The Howard County Planning Board Thursday unanimously approved renaming Coon Hunt Court, in Columbia, April Wind Court.
The street name change was prompted by residents of the six households living on the cul-de-sac, who wanted a less controversial name. It is expected to be about a month before the county's Department of Public Works replaces the street sign with one bearing the new name.
Residents from four of the households attended the hearing, and all said they were excited the street name is finally being changed.
"We're delighted," Shirley Sickles said.
"It's been a long time coming," Ambrose Lane Jr. added.
Though all the residents supported the change, Lane was the only resident who testified to the board. He also submitted testimony on behalf of his neighbor, Heather Dorst.
"When my wife and I first moved our family to Thunder Hill, I had a lot of trepidation moving on a street named Coon Hunt Court," Lane told the board. "Being the son of a civil rights activist and radio personality, I had long come to understand the meaning and uses of the word 'coon.' It's history during and after the Jim Crow era is well-known to me and many of my peers, no matter their racial background.
"Although I found the street name insulting, and still do, Thunder Hill was a beautiful neighborhood, the house was nice and the elementary school is one of the best in the county and state," he added.
The word "coon" has been widely used as a derogatory term for "black person" since 1837, according to the Online Etymology Dictionary.
In recent years, residents of Coon Hunt Court, located in the Oakland Mills neighborhood of Thunder Hill, have seen their street sign disappear many times. Dorst's testimony, which Lane read, mentioned a time when one of the residents of the court had to chase down an ambulance that accidentally drove by the court, its intended destination, because the sign was missing.
Street names in Thunder Hill come from the titles of paintings by Andrew Wyeth. The artist had a piece called "Raccoon," which led to the nearby "Raccoon Court." There was no "Coon Hunt," although there was a piece entitled "The Coot Hunter," named for a type of bird found in Maine.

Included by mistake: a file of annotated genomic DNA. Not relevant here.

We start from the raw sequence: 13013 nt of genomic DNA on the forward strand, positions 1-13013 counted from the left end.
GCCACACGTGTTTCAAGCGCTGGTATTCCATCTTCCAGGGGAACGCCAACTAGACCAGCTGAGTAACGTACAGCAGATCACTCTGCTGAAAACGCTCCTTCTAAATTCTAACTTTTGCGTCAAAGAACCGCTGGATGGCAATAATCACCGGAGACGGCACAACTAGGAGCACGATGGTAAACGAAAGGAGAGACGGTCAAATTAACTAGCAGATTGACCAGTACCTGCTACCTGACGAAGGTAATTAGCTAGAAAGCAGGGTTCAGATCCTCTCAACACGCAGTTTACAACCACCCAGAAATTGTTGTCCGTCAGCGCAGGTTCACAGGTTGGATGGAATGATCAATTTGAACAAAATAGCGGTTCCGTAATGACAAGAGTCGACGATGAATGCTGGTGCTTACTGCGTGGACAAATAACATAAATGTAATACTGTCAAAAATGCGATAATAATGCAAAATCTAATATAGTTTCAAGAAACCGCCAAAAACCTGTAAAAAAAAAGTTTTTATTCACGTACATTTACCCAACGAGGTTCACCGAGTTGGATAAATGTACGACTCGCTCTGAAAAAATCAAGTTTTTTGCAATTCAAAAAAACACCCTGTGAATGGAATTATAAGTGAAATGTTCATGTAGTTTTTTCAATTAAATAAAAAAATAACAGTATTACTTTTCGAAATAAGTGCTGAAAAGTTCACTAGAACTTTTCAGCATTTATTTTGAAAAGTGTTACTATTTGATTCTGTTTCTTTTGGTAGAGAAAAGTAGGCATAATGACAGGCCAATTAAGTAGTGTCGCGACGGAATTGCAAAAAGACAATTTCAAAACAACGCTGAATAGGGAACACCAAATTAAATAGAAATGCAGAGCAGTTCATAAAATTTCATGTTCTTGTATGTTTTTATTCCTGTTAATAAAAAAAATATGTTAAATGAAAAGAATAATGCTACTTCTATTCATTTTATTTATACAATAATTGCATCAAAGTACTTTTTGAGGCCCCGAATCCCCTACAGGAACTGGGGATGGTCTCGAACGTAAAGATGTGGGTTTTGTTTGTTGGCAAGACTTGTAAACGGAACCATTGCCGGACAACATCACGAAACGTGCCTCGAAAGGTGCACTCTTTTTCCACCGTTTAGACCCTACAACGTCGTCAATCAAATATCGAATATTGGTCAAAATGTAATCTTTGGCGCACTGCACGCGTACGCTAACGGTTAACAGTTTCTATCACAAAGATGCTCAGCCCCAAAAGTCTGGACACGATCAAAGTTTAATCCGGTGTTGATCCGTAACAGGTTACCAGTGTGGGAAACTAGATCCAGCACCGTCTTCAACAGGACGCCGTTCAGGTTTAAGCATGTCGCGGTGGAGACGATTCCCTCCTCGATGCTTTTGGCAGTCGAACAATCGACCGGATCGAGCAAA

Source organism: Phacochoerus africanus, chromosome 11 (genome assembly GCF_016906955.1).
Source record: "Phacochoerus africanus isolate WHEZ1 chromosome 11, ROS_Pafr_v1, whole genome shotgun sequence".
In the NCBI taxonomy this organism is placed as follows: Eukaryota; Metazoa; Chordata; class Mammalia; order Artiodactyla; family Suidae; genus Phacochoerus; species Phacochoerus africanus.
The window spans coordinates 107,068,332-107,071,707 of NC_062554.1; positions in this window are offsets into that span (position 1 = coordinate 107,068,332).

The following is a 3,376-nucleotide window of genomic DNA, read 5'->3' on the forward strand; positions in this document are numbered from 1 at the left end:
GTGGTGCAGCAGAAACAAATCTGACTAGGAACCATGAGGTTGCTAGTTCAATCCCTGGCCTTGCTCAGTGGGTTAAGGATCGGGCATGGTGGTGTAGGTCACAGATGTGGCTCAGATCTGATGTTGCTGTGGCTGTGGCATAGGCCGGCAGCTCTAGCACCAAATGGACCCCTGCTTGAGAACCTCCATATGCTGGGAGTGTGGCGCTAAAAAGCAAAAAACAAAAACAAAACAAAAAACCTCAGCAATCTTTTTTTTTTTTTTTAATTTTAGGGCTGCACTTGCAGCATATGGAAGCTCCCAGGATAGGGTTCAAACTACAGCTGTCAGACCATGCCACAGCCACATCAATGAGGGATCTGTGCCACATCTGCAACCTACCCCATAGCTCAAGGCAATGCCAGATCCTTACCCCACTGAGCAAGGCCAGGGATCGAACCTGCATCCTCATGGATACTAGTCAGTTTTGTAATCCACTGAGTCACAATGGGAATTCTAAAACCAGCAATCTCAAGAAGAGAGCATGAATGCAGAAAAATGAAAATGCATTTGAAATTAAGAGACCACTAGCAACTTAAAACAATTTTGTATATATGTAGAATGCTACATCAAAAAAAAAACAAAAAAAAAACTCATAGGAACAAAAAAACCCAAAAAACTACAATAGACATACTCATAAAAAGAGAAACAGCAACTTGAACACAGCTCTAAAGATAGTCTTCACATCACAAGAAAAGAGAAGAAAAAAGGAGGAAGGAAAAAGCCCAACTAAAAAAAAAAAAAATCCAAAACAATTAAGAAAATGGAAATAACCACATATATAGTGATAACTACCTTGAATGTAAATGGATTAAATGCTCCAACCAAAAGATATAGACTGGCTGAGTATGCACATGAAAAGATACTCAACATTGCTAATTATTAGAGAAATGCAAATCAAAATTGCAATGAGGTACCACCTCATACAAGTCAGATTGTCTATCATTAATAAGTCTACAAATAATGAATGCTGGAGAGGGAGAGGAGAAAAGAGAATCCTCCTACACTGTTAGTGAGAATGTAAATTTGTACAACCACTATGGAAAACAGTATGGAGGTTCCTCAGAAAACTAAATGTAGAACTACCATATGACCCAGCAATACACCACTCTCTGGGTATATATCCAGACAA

About six months ago, a few of the residents, with the help of their County Council member, Calvin Ball, started a petition to get Coon Hunt Court changed, suggesting names of actual Wyeth paintings as possible new names. All six households signed the petition, which was required under county rules for renaming a street, and the residents agreed on three possible names to submit to the county.
In July, the county Department of Planning and Zoning accepted the petition and the residents' preferred name of April Wind Circle. The Planning Board hearing and vote were required before the name change could become final.
Ball, who was unable to attend the hearing because he is in Charlotte, North Carolina, serving as a delegate to the Democratic National Convention, praised the board decision in an email.
"I appreciate and applaud the historic decision made for our neighbors on April Wind Court tonight!" he wrote. "I'm proud to have stood with them as they persevered in changing the name to one that is more reflective of the values of celebrating diversity and inclusion on which Columbia was built."